Mother didn’t tell me I couldn’t play with my new friends or have them over. She probably felt a little guilty over her initial reaction. My mom couldn't handle thinking of herself as having prejudice, but it is hard to overcome what you have grown up with. In later life she did learn to love and respect those racially different from her.

It wasn’t the last time I played with those little girls. We played together often until school started.The three of us ate watermelon together and played games we made up in the loft of our barn. Mom even paid them in nickels and dimes to help me pick and shell beans. After school started in August, I never saw them again. It was likely their family had moved away, and another family had moved into the old house.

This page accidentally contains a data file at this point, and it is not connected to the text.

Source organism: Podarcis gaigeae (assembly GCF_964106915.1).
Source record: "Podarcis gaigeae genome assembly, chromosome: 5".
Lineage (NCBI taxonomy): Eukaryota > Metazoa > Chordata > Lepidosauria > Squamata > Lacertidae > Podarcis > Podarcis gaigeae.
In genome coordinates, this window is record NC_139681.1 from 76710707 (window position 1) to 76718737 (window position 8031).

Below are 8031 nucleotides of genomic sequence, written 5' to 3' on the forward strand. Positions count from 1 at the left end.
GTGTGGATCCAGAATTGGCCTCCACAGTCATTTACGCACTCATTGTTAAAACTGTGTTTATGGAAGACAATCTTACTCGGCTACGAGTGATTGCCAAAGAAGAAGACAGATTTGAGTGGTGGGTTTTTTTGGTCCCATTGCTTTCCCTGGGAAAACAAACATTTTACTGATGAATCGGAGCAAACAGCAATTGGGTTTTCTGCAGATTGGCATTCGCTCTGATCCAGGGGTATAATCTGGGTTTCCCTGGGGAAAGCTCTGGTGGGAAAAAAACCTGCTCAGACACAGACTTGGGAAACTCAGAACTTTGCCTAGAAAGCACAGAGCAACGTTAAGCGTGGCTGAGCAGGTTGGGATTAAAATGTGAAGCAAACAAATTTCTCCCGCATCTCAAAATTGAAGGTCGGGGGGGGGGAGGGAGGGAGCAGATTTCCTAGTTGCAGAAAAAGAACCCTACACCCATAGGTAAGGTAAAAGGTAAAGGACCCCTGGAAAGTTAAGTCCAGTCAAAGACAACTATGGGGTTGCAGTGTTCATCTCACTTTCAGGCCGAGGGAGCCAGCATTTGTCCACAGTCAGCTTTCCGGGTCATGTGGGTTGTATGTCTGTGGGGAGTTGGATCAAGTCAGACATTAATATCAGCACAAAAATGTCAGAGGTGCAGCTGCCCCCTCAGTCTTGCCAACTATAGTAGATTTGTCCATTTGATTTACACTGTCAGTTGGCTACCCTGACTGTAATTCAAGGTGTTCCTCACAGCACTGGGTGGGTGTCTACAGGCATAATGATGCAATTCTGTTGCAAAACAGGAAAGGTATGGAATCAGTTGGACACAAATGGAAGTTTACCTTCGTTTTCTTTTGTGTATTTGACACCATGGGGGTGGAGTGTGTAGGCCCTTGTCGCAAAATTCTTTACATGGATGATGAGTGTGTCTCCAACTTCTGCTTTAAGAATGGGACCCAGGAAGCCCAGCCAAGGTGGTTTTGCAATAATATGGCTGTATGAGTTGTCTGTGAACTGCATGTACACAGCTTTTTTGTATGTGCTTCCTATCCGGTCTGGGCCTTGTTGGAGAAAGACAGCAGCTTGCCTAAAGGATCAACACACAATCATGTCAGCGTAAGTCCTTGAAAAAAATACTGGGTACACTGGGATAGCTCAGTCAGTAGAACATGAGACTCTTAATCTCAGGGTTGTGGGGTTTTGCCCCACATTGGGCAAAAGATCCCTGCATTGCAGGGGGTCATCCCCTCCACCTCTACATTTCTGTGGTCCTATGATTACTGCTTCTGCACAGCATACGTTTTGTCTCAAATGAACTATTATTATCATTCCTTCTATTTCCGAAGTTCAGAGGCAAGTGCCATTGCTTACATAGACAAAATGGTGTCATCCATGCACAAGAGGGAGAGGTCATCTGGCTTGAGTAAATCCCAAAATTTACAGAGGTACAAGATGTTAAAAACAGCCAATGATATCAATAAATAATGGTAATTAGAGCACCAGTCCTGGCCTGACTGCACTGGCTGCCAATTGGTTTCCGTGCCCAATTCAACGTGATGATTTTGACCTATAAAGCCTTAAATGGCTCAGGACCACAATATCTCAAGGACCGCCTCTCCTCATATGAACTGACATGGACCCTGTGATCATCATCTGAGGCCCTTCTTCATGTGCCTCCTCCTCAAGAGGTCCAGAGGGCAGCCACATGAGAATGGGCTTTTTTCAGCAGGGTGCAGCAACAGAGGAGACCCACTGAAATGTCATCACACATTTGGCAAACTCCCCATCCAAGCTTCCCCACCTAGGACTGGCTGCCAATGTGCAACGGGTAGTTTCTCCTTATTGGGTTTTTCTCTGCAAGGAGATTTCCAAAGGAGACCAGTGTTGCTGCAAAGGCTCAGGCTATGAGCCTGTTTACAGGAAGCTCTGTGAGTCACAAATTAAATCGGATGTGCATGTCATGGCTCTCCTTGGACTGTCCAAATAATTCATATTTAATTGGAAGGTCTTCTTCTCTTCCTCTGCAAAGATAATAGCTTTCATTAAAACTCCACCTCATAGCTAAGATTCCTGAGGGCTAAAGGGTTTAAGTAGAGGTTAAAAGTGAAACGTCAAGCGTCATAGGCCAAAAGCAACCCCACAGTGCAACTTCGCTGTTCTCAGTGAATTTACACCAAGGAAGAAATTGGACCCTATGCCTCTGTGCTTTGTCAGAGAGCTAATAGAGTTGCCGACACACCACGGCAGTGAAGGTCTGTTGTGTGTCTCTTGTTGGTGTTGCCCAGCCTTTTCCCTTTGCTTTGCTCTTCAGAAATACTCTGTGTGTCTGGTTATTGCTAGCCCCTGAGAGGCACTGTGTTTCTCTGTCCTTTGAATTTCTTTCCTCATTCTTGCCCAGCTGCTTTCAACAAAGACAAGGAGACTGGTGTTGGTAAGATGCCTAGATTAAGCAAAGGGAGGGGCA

I think prejudice is often fear and misunderstanding which comes from a reluctance to get to know someone different from yourself. When you become acquainted with those of other races, you start to see them as friends rather than a threat.

However, another incident occurred later on in the year involving a couple of young black men who lived in the same rental house. This time, something occurred that would justify Mother’s fear and suspicion. Poverty and lack of education is a factor, when it comes to petty crime. Like people of all races, not everyone is someone you can trust.